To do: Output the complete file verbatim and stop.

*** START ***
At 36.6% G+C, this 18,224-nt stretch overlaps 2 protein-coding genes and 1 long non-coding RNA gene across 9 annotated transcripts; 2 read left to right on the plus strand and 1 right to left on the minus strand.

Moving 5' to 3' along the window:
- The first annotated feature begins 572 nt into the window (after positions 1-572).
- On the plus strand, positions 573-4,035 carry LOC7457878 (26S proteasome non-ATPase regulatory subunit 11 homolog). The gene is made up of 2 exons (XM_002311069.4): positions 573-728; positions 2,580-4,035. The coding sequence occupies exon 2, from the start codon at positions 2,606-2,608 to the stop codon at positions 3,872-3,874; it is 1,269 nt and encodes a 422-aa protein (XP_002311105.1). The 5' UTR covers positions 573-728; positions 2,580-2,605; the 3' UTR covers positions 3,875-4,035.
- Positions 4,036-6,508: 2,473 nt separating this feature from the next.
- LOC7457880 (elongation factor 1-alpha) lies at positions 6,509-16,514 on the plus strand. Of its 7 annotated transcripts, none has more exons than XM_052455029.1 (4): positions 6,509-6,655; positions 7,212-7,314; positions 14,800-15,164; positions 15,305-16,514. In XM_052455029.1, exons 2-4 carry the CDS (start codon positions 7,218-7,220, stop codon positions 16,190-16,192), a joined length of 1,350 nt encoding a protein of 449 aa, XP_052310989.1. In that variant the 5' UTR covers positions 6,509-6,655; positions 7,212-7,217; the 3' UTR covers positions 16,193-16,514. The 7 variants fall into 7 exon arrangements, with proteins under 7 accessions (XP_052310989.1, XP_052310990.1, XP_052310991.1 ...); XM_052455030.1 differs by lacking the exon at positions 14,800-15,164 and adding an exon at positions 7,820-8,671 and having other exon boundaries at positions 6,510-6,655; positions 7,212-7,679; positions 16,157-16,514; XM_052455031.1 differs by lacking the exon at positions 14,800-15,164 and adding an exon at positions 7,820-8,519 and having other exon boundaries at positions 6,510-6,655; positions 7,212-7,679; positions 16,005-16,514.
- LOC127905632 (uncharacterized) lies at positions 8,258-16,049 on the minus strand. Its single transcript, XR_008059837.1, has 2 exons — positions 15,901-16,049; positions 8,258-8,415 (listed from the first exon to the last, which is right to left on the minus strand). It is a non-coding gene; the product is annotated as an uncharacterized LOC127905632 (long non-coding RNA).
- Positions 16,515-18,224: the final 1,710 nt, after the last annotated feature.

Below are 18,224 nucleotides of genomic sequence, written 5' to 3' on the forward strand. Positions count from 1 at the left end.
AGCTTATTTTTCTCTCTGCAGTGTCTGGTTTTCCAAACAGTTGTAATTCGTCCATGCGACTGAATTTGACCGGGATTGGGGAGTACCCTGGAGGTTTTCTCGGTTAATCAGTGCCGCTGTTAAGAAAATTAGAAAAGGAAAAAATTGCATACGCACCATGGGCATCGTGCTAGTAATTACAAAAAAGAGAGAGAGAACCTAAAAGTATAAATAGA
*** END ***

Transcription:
At 36.6% G+C, this 18,224-nt stretch overlaps 2 protein-coding genes and 1 long non-coding RNA gene across 9 annotated transcripts; 2 read left to right on the plus strand and 1 right to left on the minus strand.

Moving 5' to 3' along the window:
- The first annotated feature begins 572 nt into the window (after positions 1-572).
- On the plus strand, positions 573-4,035 carry LOC7457878 (26S proteasome non-ATPase regulatory subunit 11 homolog). The gene is made up of 2 exons (XM_002311069.4): positions 573-728; positions 2,580-4,035. The coding sequence occupies exon 2, from the start codon at positions 2,606-2,608 to the stop codon at positions 3,872-3,874; it is 1,269 nt and encodes a 422-aa protein (XP_002311105.1). The 5' UTR covers positions 573-728; positions 2,580-2,605; the 3' UTR covers positions 3,875-4,035.
- Positions 4,036-6,508: 2,473 nt separating this feature from the next.
- LOC7457880 (elongation factor 1-alpha) lies at positions 6,509-16,514 on the plus strand. Of its 7 annotated transcripts, none has more exons than XM_052455029.1 (4): positions 6,509-6,655; positions 7,212-7,314; positions 14,800-15,164; positions 15,305-16,514. In XM_052455029.1, exons 2-4 carry the CDS (start codon positions 7,218-7,220, stop codon positions 16,190-16,192), a joined length of 1,350 nt encoding a protein of 449 aa, XP_052310989.1. In that variant the 5' UTR covers positions 6,509-6,655; positions 7,212-7,217; the 3' UTR covers positions 16,193-16,514. The 7 variants fall into 7 exon arrangements, with proteins under 7 accessions (XP_052310989.1, XP_052310990.1, XP_052310991.1 ...); XM_052455030.1 differs by lacking the exon at positions 14,800-15,164 and adding an exon at positions 7,820-8,671 and having other exon boundaries at positions 6,510-6,655; positions 7,212-7,679; positions 16,157-16,514; XM_052455031.1 differs by lacking the exon at positions 14,800-15,164 and adding an exon at positions 7,820-8,519 and having other exon boundaries at positions 6,510-6,655; positions 7,212-7,679; positions 16,005-16,514.
- LOC127905632 (uncharacterized) lies at positions 8,258-16,049 on the minus strand. Its single transcript, XR_008059837.1, has 2 exons — positions 15,901-16,049; positions 8,258-8,415 (listed from the first exon to the last, which is right to left on the minus strand). It is a non-coding gene; the product is annotated as an uncharacterized LOC127905632 (long non-coding RNA).
- Positions 16,515-18,224: the final 1,710 nt, after the last annotated feature.

Below are 18,224 nucleotides of genomic sequence, written 5' to 3' on the forward strand. Positions count from 1 at the left end.
AGCTTATTTTTCTCTCTGCAGTGTCTGGTTTTCCAAACAGTTGTAATTCGTCCATGCGACTGAATTTGACCGGGATTGGGGAGTACCCTGGAGGTTTTCTCGGTTAATCAGTGCCGCTGTTAAGAAAATTAGAAAAGGAAAAAATTGCATACGCACCATGGGCATCGTGCTAGTAATTACAAAAAAGAGAGAGAGAACCTAAAAGTATAAATAGA